How To Draw Water Droplets

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It Looks Hard, But It's Easy

It may seem like a difficult task to draw realistic water droplets. Fortunately, It's relatively simple to create this illusion in your drawing. This look is easily achieved by simply understanding the principles of how light behaves on (and actually within) a transparent object. Light behaves in a completely different manner on a transparent object than it does with a solid object.

By understanding the light's behavior and recording the correct locations of light and dark values, the illusion of water droplets is developed. Once you have a basic understanding of the location of values, then water droplets are easily added to any surface in a drawing.

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How Light Behaves in a Water Droplet

Instead of bouncing off of the surface, as we see with solid objects, a good amount of light is able to penetrate a water droplet. Some light is still reflected, producing a highlight, but much of it enters the droplet.  In this example, we see a direct and dominant light source originating from the right side of the picture plane. A strong highlight is clearly visible.

Light Source

Light waves are then refracted, bending and dispersing the light within the droplet. As a result, light waves are sent to the side of the droplet, opposite of the dominant light source.

Refracted Light

This produces an area of lighter value positioned opposite from the dominant light source. On solid objects we expect to see an area of core shadow in this location, but in this case, we see lighter values that are evenly distributed.

Light area opposite from light source

Another interesting thing happens around the strong highlight. The values are actually darker in this area instead of being lighter as we would see with a solid object.

Dark area next to highlight

In this example, a secondary light source is also affecting the locations of value. This light source is weaker, but positioned at more extreme angle. This secondary light is originating from the lower left portion of the picture plane.

Secondary light source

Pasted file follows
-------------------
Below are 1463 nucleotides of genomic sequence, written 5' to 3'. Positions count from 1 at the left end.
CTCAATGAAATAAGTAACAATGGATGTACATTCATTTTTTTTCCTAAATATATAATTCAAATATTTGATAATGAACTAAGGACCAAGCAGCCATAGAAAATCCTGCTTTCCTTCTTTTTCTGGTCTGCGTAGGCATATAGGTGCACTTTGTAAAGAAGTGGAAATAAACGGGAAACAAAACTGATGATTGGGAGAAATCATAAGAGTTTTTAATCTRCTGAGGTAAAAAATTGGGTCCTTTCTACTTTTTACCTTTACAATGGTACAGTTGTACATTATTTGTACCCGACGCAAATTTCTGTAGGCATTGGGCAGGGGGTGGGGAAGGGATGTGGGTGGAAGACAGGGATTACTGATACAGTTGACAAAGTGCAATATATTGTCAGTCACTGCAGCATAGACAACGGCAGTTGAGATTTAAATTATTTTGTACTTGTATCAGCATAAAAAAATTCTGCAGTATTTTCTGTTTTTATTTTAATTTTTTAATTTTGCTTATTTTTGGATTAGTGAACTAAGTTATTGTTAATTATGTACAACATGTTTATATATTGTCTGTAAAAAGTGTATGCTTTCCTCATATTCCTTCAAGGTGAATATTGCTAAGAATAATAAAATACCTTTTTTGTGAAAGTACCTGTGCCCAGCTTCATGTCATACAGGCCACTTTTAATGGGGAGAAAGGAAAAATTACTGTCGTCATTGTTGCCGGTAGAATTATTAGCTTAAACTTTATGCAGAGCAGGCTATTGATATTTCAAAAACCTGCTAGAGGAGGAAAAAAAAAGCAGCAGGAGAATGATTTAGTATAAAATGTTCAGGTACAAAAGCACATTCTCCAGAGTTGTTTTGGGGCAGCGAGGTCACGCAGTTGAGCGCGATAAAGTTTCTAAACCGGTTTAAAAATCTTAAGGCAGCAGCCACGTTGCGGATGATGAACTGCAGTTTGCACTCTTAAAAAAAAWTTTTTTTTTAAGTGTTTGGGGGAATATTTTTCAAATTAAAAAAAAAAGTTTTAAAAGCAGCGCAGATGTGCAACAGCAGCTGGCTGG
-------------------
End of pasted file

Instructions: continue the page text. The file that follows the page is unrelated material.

This secondary light source produces a few locations of stronger highlight on the left side of each water droplet, but has a greater affect on the locations of cast shadow. In this case, we see an area of cast shadow extending almost entirely around each droplet. The taller the water droplet is, the longer the cast shadow becomes.

Cast shadow surrounding object

Because the dominant light source on the right is more direct and at a less extreme angle, the resulting cast shadow on the left is still visible, but not quite as long.

Drawing A Water Droplet Step by Step

After drawing simple shapes for each water droplet, we can begin the process of developing the values. We are working on a neutral gray surface so that it is a bit easier to create a full range of value within the scene. An "HB" and "4B" pencil are used to develop the darker values, while a white charcoal pencil is used to develop the lighter tones.

We'll begin with the "HB" pencil, creating darker values by making controlled, circular marks.

Developing value with HB pencil

The drawing surface features a bit texture that does not result in a natural look. For this reason, we use a blending stump to smooth the application. Again, small circular strokes are made with the tool.

Blending with the blending stump

Next, the development of the lighter values begins with a light application of the white charcoal pencil. The application is much stronger in the location of intense highlight on the right side of the water droplet.

Creating the highlights and lighter values

In order to keep the texture consistent, this application is also worked in the texture of the paper using a blending stump.

Blending the lighter values

In order to create a broader range of value and to increase the contrast, a softer "4B" pencil is used to darken values, especially in the areas of cast shadow. This darker application is then blended with the blending stump.

Adding darker values

Lighter values are then enhanced with the white charcoal pencil and gently blended with the stump to complete the water droplet.

Blending additional applications of lighter value

The process of developing the values continues in the same manner on the other water droplets, keeping the light consistent. Including multiple water droplets within the scene creates a more convincing image.

How to draw a water droplet

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